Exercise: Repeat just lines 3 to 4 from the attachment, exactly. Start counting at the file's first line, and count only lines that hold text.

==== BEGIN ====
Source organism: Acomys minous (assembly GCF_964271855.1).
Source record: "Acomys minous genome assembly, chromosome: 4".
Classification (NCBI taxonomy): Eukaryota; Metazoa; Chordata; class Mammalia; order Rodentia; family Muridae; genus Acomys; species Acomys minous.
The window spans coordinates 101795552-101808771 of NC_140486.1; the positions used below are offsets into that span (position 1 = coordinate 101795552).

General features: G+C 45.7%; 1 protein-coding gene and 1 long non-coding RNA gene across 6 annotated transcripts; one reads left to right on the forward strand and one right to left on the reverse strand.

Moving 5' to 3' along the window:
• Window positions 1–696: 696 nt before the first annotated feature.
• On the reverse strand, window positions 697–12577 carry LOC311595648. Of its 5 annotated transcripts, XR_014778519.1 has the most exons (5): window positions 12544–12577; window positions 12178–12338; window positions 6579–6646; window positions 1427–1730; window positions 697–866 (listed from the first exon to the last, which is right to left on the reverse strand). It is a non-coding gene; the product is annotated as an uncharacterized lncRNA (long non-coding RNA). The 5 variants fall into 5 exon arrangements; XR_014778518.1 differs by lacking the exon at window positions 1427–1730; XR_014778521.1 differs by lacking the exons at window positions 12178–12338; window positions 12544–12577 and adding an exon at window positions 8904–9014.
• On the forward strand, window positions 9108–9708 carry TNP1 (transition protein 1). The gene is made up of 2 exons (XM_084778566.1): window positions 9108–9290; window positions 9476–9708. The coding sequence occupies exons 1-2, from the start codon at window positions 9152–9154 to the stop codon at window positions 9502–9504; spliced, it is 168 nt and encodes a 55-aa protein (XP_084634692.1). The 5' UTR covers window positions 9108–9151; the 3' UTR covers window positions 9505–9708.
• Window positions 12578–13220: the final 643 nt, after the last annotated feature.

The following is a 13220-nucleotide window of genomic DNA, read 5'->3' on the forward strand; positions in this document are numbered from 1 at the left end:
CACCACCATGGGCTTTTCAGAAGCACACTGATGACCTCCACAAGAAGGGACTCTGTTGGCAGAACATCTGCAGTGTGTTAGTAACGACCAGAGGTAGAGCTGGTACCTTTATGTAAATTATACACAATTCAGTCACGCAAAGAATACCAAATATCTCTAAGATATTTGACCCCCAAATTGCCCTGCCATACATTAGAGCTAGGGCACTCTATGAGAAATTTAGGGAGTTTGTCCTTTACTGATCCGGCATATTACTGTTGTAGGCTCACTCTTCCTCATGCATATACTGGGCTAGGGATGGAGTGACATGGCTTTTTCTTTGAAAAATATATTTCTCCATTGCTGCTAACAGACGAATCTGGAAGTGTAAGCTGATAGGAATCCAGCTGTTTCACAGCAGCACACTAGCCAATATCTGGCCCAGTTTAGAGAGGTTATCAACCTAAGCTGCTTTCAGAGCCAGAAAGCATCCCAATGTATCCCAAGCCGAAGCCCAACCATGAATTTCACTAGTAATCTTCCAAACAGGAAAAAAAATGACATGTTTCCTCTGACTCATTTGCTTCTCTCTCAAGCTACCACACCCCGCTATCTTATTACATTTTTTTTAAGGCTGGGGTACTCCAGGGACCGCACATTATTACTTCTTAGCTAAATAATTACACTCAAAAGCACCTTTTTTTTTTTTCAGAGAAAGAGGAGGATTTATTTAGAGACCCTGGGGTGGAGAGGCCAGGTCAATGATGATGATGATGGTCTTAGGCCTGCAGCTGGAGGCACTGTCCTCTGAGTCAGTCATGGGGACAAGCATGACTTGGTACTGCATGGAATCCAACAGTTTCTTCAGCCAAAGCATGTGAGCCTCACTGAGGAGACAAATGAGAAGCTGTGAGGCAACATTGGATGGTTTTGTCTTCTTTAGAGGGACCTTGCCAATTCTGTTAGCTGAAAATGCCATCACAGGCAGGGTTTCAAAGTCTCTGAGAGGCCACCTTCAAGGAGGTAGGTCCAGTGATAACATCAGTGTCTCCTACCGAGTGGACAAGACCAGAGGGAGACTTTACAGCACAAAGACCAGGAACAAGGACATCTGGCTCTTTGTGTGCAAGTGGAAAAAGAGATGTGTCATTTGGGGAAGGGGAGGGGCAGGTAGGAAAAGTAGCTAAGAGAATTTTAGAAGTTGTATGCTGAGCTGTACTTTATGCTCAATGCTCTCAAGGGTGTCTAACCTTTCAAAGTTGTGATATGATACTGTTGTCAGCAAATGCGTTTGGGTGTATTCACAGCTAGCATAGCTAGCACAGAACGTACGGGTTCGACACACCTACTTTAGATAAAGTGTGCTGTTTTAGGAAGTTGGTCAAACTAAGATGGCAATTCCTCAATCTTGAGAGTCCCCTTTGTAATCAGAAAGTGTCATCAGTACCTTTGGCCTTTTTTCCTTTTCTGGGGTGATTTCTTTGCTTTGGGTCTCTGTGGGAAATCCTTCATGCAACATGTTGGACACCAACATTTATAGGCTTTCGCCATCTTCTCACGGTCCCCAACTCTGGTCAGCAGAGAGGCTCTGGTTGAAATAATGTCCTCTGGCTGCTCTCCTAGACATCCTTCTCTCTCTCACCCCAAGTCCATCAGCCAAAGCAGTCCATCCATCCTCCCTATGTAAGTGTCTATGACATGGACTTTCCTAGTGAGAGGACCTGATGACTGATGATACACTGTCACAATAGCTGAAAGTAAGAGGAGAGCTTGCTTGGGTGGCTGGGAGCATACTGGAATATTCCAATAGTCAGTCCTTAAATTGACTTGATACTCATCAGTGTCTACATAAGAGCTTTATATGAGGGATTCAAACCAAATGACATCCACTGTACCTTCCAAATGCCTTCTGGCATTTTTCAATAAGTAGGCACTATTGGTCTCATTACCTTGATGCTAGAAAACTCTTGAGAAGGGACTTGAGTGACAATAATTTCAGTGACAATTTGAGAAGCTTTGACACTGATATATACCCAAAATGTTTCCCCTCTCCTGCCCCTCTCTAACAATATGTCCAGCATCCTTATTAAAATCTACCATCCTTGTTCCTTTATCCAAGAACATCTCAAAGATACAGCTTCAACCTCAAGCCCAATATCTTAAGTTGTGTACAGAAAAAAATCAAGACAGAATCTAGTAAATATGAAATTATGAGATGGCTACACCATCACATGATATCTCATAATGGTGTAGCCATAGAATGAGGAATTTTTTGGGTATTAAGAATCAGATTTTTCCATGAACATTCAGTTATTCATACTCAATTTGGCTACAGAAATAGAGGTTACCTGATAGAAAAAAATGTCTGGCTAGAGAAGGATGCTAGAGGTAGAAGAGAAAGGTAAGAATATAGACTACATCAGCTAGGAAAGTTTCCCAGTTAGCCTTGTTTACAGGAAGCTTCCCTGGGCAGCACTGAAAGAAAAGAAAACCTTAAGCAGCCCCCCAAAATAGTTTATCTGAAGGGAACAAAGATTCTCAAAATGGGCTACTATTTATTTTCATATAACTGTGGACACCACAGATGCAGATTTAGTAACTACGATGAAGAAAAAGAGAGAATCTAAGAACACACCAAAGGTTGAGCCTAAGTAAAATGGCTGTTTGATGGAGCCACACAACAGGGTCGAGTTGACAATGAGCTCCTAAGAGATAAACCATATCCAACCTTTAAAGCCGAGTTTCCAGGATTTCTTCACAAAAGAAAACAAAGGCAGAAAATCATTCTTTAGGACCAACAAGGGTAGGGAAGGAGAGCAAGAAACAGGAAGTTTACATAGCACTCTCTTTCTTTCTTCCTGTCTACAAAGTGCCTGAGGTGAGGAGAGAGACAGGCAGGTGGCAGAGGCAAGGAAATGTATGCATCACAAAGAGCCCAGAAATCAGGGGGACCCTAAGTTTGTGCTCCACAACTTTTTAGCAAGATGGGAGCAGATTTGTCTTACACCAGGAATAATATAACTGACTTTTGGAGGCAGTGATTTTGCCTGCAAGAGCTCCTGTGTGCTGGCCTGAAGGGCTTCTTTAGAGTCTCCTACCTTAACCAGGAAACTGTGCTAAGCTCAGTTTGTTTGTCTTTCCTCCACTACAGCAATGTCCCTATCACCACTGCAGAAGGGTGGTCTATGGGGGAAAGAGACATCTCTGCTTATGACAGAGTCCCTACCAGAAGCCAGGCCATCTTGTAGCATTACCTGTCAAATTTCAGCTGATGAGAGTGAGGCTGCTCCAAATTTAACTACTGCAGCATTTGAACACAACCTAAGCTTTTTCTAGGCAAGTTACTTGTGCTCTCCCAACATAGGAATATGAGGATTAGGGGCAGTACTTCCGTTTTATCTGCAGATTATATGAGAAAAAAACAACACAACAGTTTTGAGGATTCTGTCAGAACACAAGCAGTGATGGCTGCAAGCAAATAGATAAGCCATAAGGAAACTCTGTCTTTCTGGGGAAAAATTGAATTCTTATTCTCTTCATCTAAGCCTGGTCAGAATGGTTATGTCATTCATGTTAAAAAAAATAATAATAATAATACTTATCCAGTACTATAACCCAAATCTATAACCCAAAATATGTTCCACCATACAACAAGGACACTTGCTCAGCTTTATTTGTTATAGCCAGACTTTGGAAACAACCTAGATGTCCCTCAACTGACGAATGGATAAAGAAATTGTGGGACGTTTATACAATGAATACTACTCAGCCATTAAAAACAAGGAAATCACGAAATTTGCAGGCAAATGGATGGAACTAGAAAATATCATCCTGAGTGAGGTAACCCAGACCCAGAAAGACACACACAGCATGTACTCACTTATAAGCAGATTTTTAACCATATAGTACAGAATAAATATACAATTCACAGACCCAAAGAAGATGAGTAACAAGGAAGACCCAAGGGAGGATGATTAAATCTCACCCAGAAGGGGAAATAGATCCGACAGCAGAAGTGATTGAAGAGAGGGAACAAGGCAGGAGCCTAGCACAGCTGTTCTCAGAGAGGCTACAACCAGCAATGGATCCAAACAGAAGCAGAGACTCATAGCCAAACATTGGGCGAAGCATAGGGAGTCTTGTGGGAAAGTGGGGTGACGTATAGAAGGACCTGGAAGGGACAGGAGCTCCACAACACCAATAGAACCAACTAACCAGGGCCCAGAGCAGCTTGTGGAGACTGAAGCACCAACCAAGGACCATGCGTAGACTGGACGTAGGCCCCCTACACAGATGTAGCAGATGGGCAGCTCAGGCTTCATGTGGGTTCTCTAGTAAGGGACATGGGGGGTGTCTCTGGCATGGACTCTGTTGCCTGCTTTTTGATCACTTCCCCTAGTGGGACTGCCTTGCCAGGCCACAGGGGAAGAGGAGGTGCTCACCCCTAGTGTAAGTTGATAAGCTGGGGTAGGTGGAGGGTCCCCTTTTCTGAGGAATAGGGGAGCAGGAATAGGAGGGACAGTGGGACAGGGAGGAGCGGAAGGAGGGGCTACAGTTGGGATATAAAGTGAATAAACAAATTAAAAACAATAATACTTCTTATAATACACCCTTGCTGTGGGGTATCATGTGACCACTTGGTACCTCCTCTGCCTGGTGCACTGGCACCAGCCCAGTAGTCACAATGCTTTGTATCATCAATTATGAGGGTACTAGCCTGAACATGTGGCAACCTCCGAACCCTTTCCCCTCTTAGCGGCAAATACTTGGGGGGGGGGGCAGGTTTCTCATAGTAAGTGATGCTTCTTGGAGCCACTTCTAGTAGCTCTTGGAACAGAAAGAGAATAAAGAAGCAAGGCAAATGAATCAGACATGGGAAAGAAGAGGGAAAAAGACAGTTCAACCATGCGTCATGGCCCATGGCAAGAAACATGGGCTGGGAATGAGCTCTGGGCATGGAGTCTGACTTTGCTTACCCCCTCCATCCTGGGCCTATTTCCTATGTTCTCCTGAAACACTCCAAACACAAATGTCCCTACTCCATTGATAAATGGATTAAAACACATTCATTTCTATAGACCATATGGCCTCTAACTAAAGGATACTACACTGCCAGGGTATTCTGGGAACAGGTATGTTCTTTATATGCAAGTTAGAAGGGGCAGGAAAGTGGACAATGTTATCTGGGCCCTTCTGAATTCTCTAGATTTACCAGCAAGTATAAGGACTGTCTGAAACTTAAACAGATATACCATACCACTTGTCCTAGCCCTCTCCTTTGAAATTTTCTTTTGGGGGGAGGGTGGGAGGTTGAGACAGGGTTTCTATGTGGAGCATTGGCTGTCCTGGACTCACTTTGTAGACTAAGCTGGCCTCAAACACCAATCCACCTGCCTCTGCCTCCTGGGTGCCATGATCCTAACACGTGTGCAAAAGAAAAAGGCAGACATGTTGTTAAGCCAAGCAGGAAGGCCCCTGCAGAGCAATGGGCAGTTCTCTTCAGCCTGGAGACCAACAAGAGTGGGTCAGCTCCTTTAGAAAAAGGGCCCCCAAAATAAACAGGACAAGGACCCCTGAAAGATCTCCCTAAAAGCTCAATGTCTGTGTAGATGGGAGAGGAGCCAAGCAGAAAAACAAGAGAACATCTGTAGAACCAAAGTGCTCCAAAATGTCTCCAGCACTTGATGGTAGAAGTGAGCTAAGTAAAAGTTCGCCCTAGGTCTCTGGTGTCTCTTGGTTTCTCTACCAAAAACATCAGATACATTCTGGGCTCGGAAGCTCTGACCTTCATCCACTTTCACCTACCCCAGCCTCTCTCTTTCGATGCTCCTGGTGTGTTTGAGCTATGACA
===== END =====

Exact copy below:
Classification (NCBI taxonomy): Eukaryota; Metazoa; Chordata; class Mammalia; order Rodentia; family Muridae; genus Acomys; species Acomys minous.
The window spans coordinates 101795552-101808771 of NC_140486.1; the positions used below are offsets into that span (position 1 = coordinate 101795552).